Recently, I gave a talk at an EAP conference at St
Andrews University about encouraging EAP students to learn vocabulary
independently. I argued that rather than trying to teach students all the vocab
items they need to know in class (arguably an impossible task), it’s more
effective to teach them about vocabulary. By that I mean, teaching about some
of the key features of English (academic) vocabulary that will help students to
better understand the words they come across in their studies; to know what to
look out for and how to find out more (using dictionaries, etc.).
I mentioned several features of vocabulary that teachers
might focus on in class including lexicogrammatical features (e.g. countable
and uncountable nouns), word formation, collocation, dependent prepositions,
register and connotation. The feature that people seemed less familiar with,
and which several people asked me about, was colligation. I’ll fess up now that
despite having been involved in dictionaries and vocab teaching for many years,
it’s a relatively new term to me too. That’s not to say I wasn’t familiar with
the general concept, but I didn’t have a nice neat term for it.
So where collocation is the inclination of lexical items
to appear together, colligation is the tendency of words to appear together
with particular grammatical structures or forms. Probably the most obvious
example that appears in coursebooks is where particular words are typically followed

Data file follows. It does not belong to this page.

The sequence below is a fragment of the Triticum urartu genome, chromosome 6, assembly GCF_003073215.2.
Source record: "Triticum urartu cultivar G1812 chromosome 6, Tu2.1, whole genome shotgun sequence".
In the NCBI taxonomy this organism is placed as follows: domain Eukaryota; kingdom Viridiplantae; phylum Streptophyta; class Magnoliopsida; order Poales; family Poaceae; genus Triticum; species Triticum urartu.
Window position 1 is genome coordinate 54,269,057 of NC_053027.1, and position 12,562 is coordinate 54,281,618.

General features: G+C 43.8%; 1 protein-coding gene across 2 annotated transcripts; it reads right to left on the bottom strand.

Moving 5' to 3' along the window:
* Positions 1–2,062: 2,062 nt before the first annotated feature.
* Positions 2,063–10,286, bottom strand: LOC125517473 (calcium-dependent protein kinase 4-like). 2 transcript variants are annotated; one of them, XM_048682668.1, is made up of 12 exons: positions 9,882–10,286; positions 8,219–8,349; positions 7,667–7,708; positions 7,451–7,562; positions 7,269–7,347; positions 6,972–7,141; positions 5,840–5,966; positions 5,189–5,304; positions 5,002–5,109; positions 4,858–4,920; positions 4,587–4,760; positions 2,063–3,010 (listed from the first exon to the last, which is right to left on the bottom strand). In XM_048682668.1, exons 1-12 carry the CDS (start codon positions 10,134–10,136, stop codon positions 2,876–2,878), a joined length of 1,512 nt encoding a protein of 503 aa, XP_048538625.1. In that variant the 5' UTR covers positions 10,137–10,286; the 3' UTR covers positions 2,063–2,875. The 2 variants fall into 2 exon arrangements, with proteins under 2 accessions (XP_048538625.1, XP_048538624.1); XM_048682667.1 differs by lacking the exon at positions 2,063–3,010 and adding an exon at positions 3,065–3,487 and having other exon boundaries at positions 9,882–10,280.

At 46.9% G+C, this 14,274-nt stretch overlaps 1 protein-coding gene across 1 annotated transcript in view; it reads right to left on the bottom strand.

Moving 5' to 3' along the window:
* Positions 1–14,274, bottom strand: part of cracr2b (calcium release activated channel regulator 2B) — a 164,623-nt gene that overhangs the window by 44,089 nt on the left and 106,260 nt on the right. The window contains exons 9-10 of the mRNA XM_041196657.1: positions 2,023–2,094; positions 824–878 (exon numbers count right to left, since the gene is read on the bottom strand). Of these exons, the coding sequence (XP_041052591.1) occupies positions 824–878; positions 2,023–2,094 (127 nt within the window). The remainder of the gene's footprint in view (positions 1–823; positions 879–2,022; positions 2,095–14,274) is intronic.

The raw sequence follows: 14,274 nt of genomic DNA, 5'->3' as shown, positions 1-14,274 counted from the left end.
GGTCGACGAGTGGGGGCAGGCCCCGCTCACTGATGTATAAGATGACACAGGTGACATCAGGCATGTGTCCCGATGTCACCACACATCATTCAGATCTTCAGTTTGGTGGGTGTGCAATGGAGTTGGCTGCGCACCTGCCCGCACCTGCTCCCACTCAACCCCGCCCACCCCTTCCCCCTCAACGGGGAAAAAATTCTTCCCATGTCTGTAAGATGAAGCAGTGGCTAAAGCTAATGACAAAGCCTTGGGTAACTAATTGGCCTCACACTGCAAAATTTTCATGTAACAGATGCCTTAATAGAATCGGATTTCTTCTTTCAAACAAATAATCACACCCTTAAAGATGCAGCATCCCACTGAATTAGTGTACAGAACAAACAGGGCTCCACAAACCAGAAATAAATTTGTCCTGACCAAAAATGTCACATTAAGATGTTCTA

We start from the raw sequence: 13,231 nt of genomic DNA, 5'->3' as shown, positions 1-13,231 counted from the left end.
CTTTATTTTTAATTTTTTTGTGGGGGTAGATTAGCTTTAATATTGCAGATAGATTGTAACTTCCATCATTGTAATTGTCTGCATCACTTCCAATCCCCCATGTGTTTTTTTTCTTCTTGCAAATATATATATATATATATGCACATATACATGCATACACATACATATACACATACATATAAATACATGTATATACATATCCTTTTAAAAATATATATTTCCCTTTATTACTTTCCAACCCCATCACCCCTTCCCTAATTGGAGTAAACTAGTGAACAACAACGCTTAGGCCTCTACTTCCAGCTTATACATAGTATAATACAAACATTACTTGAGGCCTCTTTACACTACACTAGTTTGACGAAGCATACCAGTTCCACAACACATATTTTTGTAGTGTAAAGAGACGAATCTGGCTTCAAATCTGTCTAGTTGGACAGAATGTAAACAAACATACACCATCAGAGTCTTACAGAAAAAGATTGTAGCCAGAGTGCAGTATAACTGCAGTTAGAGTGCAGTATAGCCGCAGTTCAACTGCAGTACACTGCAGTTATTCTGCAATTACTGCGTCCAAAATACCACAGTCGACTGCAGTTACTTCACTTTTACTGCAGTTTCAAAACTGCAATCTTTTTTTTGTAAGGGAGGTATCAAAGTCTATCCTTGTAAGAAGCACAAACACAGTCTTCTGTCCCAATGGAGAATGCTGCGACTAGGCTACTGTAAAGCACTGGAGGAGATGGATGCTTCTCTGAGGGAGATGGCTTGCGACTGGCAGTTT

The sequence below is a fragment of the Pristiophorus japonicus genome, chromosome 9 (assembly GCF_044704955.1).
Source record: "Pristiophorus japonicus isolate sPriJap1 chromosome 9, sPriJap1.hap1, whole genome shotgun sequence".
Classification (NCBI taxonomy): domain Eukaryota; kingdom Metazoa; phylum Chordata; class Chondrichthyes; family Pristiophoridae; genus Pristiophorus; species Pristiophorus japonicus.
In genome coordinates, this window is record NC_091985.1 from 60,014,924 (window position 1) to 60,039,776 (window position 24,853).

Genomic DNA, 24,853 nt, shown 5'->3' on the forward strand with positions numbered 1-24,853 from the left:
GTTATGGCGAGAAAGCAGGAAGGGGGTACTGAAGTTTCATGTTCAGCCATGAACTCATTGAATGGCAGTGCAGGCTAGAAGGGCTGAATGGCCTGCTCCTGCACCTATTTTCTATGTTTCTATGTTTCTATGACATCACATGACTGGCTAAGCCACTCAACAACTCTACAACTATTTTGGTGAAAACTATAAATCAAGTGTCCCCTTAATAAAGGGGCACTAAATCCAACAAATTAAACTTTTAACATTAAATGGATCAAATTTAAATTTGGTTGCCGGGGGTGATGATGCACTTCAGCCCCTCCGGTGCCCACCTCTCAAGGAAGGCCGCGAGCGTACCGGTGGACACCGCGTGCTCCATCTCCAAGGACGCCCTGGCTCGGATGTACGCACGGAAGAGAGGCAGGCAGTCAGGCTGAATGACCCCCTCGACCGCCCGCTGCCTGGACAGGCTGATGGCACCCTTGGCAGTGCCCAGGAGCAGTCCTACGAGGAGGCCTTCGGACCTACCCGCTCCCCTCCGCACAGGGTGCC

by a verb in an infinitive or gerund form; decide
to do, enjoy doing, tendency to do, avoid doing, etc. But it can also
include, for example, the way that certain words tend to be used in negative
There seems to be no need for government regulation.
universities have traditionally not
felt the need to market their services.
It’s the kind of information that learner’s dictionary
typically highlight in example sentences, either by bolding the key elements or
sometimes using a ‘frame’;
[+ to infinitive] I
can’t afford to buy a house.
[+ that] The Prime
Minister has announced that public
spending will be increased next year.
(Examples from Cambridge
Advanced Learner’s Dictionary)
I think it’s an under-exploited area in the classroom. Beyond
an occasional activity on the following gerund/infinitive thing, I suspect colligation
issues mostly get picked up in feedback (when students have come up with an
awkward colligation in their writing) rather than being highlighted
As with the other features, I’m not a fan of presenting
students with long lists of colligations, but raising awareness of the way that
particular words behave grammatically as they crop up is, I think, a key part
of helping students to notice patterns and to hopefully use vocabulary more
fluently and effectively.
* Hunston, S. (2001) Colligation, lexis, pattern, and
Labels: colligation, EAP, vocabulary